http://www.theage.com.au/articles/2004/04/27/1082831568285.html

http://www.encyclopedia.com/doc/1G1-105657385.html

8 Finnsense October 18, 2007 at 11:21 am

“Why has socialism not solved these problems:”

Australia is not even close to socialist (whatever you mean by that). Neither is it clear that socialism should stop people smoking, drinking, being violent and doing drugs.

I wish people on here would stop using the term socialist. The US takes 25% of GDP in taxation, the UK takes about 35% and Denmark takes about 50%. If we Europeans are socialist then the US is too, just to a lesser degree. In actual fact we are all free market capitalist economies that enjoy a high degree of economic and social freedom.

9 Floccina October 18, 2007 at 11:44 am

Finnsense I like your answer becuase you point out some of the causes of inequalty that are not dependent on socialized medicine and other welfare programs. Now if is it not clear that socialism should stop people smoking, drinking, being violent and doing drugs, how much could it do to stop income ineqality since those items effect income ineqality.

Also I would not disagree with you statement “If we Europeans are socialist then the US is too, just to a lesser degree. “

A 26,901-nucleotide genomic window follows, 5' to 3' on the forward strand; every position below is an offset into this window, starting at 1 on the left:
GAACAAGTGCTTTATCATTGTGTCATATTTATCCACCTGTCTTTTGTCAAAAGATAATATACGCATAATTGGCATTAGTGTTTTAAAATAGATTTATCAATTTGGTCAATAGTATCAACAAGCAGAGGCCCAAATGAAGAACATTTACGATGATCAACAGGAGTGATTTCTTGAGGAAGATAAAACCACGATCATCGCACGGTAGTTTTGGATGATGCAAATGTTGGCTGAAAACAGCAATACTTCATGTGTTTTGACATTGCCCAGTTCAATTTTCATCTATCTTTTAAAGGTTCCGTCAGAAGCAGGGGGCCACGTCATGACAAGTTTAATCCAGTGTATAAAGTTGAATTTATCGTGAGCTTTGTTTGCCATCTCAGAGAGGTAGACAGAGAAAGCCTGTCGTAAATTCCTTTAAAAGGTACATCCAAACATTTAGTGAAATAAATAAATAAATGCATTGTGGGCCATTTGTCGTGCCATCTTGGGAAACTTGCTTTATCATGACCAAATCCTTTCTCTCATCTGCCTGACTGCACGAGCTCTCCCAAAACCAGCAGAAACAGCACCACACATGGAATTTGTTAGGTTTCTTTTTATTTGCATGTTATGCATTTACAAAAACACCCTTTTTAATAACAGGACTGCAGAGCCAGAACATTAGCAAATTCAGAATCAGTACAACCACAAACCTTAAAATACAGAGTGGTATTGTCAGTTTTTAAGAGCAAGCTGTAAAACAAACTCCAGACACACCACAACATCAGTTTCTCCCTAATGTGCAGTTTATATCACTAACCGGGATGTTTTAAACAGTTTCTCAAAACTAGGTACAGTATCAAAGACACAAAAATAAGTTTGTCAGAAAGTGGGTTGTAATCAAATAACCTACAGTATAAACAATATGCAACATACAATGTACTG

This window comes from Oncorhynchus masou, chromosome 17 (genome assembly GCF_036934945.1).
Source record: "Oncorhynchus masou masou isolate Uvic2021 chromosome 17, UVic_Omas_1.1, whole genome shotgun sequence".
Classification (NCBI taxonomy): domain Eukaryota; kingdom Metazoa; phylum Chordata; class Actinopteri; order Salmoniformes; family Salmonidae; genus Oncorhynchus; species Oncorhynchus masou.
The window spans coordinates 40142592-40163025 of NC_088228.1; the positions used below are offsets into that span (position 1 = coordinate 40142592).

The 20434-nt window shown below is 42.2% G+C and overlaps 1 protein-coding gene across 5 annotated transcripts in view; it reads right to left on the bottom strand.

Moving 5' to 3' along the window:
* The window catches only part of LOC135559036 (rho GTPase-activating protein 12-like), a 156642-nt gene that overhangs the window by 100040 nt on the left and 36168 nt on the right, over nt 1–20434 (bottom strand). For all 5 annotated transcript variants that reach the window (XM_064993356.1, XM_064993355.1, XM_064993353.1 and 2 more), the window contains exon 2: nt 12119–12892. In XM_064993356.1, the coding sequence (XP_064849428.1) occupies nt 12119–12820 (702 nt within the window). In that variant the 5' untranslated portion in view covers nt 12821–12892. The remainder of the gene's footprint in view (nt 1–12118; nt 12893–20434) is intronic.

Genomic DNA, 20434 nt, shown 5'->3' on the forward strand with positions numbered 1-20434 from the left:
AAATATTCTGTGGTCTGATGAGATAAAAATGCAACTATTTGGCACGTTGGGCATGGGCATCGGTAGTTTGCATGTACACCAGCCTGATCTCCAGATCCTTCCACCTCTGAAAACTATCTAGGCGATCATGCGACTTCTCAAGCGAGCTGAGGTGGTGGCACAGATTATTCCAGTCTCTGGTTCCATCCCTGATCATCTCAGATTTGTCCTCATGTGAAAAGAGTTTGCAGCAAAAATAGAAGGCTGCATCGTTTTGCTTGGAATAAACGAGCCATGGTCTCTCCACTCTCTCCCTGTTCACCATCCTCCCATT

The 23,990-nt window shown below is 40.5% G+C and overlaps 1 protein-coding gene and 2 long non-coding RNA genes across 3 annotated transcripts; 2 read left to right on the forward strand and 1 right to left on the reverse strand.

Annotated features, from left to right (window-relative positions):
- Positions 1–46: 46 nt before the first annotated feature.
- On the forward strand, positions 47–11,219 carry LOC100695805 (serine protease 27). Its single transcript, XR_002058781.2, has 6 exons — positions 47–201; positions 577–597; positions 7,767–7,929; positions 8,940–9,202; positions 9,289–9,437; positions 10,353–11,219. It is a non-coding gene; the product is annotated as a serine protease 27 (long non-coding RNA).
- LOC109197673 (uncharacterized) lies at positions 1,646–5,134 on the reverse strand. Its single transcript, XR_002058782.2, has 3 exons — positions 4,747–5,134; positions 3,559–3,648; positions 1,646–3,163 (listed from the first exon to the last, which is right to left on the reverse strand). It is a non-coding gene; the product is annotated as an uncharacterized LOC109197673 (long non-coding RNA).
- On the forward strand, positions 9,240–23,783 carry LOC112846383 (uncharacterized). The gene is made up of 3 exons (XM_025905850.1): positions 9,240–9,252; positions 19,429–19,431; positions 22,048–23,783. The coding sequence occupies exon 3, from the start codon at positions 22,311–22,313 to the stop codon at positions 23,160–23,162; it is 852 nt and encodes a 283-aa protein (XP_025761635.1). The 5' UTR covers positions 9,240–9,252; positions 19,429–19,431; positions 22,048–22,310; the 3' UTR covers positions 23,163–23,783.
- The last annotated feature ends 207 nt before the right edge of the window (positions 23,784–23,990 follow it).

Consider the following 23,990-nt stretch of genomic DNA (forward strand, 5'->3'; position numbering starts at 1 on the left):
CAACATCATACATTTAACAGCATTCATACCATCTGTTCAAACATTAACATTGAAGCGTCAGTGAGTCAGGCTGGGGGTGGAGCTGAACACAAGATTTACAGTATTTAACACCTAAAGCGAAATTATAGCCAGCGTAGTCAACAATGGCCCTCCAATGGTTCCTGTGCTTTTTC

10 Badger October 18, 2007 at 12:22 pm

Correction: Depending on the way you measure it, whey you put together all European countries (for example, Switzerland and Liechtenstein on one hand and Portugal and Greece on another) inequality ends up being higher in Europe than in the US. Example:
http://www.businessweek.com/the_thread/economicsunbound/archives/2005/11/is_europe_reall.html

11 Noah Yetter October 18, 2007 at 2:34 pm

Your addendum aptly illustrates the sheer lunacy of distilling an abstract, poorly-defined concept like “inequality” down to a single number.

12 R. Richard Schweitzer October 18, 2007 at 3:39 pm

How could Socialism have “solved these problems?”

Are the objectives (political, economic or academic) of Socialism to obtain lessening inequality in “incomes” for the purposes of “more equitable distribution” of resources (goods & services)?

Is it possible that inequalities arise as reactions to the political and other forces (Socialistic) acting to cause distributions of goods and services on bases other than contributions to productivity?

Thus each and every action of Socialism brings forth an equal and opposite reaction?

Next:

The roots of (incomes) inequality? Many seem to have already evaluated that the God of the Declaration of Independence made a mistake.

How about productivity inequality; and the efforts of humans to shift their activities to areas of greater (or better) productivity – and consideration of the obstacles (social, cultural, political and economic) to such shifts Then consider the differences in those obstacles as they exist wthin various economic perimeters.

13 notsneaky October 18, 2007 at 6:07 pm

‘How could Socialism have “solved these problems?”‘

Socialism bravely solves problems not found under any other system!!!

(old Polish mock-slogan)

14 GoodneesOfFit December 29, 2007 at 2:38 pm

I realize this post is old but on the off chance anyone sees this:

Does anyone know where to find a time series of pre-tax and post-tax gini’s for the U.S. (or where I might find the data to construct it).